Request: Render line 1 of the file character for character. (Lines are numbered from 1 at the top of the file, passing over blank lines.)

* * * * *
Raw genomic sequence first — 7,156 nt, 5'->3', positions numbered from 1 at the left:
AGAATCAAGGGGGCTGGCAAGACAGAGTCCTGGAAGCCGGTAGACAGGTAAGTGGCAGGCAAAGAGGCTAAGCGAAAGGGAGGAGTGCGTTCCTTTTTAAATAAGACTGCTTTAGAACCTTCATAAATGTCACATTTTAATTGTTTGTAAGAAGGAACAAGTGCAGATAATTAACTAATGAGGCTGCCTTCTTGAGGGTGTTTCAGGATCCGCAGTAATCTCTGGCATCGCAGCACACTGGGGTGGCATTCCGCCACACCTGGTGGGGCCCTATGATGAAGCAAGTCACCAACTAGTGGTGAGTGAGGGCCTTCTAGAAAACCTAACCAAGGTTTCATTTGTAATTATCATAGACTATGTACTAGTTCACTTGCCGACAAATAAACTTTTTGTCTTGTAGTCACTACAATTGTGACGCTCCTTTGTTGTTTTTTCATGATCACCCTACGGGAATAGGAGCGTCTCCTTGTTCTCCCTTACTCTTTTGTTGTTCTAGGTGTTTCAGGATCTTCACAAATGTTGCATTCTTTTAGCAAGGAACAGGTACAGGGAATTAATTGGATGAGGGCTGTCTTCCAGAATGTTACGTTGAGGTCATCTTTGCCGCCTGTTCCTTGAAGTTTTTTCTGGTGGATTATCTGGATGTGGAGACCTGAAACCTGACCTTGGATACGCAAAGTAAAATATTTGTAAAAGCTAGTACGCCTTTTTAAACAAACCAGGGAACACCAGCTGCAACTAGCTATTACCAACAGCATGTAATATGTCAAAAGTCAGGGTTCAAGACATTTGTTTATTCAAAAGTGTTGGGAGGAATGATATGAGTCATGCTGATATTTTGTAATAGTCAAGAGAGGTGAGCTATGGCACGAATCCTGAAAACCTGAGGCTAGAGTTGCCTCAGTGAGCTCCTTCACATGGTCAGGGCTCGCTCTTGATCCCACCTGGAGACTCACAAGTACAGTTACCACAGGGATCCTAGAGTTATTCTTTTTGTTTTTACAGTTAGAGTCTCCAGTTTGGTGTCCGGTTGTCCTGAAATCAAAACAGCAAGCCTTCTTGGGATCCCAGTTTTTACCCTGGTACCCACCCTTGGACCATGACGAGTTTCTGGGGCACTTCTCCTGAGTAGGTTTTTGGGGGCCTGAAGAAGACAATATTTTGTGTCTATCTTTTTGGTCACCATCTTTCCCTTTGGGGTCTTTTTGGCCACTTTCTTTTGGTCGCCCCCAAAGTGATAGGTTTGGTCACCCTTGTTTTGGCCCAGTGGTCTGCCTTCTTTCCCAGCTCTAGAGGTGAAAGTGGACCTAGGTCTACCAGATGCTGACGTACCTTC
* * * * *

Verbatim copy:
Raw genomic sequence first — 7,156 nt, 5'->3', positions numbered from 1 at the left: